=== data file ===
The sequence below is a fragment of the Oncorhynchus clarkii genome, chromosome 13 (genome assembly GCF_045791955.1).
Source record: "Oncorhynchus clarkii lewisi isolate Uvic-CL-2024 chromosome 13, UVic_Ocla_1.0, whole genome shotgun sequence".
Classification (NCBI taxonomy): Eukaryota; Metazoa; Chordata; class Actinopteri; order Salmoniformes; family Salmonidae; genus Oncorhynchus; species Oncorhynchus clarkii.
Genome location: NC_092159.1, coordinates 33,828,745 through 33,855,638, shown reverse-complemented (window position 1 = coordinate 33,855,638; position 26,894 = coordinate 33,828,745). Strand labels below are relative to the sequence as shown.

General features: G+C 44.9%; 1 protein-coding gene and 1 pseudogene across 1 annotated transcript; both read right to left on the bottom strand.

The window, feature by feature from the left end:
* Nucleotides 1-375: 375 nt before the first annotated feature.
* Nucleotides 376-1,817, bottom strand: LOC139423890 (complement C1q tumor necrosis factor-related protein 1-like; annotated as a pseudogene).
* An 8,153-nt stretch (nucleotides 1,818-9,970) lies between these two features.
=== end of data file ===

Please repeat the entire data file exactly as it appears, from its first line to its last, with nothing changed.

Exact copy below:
The sequence below is a fragment of the Oncorhynchus clarkii genome, chromosome 13 (genome assembly GCF_045791955.1).
Source record: "Oncorhynchus clarkii lewisi isolate Uvic-CL-2024 chromosome 13, UVic_Ocla_1.0, whole genome shotgun sequence".
Classification (NCBI taxonomy): Eukaryota; Metazoa; Chordata; class Actinopteri; order Salmoniformes; family Salmonidae; genus Oncorhynchus; species Oncorhynchus clarkii.
Genome location: NC_092159.1, coordinates 33,828,745 through 33,855,638, shown reverse-complemented (window position 1 = coordinate 33,855,638; position 26,894 = coordinate 33,828,745). Strand labels below are relative to the sequence as shown.

General features: G+C 44.9%; 1 protein-coding gene and 1 pseudogene across 1 annotated transcript; both read right to left on the bottom strand.

The window, feature by feature from the left end:
* Nucleotides 1-375: 375 nt before the first annotated feature.
* Nucleotides 376-1,817, bottom strand: LOC139423890 (complement C1q tumor necrosis factor-related protein 1-like; annotated as a pseudogene).
* An 8,153-nt stretch (nucleotides 1,818-9,970) lies between these two features.